By Lamis Andoni

On the eve of the 26 June 2010, an important meeting between US President Barack Obama and Turkey's Prime Minister Recep Tayyip Erdogan was held in Toronto where the two sides exchanged soft - but poignant - warnings. Philip Gordon, the US Assistant Secretary of European and Eurasian affairs, challenged Turkey to prove that it remains "committed to NATO, Europe and the United States", while Erdogan questioned whether the US was "supporting Turkey adequately in its battle against the Kurdistan Workers Party (PKK)". The statements were the strongest public indication of emerging mutual distrust between the two allies since the crisis over an Israeli attack on a Turkish ship, which was part of the recent Gaza-bound aid flotilla, and Turkey's vote against imposing further sanctions on Iran at the United Nations Security Council.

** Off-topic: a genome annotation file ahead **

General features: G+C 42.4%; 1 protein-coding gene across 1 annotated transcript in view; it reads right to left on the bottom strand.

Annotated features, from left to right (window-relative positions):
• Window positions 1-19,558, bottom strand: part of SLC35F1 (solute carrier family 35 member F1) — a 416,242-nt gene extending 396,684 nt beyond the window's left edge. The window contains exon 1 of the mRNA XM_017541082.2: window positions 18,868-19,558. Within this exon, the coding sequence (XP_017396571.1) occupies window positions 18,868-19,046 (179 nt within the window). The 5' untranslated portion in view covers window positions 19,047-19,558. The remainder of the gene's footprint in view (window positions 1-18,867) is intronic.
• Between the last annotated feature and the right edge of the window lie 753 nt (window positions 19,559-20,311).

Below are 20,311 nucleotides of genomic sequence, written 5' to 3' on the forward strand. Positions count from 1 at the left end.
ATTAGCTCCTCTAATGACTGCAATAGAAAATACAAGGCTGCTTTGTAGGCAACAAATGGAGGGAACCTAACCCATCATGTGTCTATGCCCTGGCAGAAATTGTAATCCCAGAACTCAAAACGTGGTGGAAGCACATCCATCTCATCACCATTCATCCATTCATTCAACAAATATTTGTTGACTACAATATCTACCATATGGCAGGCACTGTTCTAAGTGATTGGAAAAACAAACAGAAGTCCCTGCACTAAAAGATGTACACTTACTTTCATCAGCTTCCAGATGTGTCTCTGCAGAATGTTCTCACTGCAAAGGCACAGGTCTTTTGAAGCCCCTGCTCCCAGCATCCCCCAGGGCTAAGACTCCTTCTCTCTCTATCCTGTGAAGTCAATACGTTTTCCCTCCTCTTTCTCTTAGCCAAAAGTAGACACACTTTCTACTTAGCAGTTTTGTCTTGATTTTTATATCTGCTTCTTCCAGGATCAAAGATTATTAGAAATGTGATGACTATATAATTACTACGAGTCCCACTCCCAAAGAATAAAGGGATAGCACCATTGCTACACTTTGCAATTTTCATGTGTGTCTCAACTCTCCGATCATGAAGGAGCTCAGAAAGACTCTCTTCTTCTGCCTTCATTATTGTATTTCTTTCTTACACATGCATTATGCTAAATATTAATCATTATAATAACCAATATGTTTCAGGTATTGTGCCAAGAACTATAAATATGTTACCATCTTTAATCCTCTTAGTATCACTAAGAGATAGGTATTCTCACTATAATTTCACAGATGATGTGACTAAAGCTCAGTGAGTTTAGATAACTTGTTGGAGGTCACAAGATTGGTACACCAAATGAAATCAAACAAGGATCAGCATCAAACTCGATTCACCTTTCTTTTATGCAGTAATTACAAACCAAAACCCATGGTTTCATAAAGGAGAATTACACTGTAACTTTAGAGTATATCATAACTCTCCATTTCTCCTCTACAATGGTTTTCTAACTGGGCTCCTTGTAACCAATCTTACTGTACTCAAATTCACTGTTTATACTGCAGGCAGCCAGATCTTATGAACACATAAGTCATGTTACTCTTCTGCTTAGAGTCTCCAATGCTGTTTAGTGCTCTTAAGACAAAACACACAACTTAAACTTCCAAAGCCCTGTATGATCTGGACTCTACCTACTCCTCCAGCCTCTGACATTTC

By Fatimah Alsmadi
Introduction
Iran’s foreign policy rhetoric exemplifies the idea that international politics is no longer a zero-sum game, but a multidimensional arena in which competition and cooperation often occur simultaneously. Gone is the age of ‘blood feuds’, and world leaders are expected to lead in ‘turning threats into opportunities’, said the Iranian president, Hassan Rouhani, in his recent op-ed in the Washington Post. [1] Iran is now seeking to turn the threats facing it into opportunities, and, to this end, it employs a strategy of joining competition and cooperation in the multiple arenas of conflict in which it has become a key player. For example, Iran is following in the footsteps of Russia in demonstrating power and influence in Syria, with a subtle warning to the USA not to sideline it during crisis resolution arrangements.

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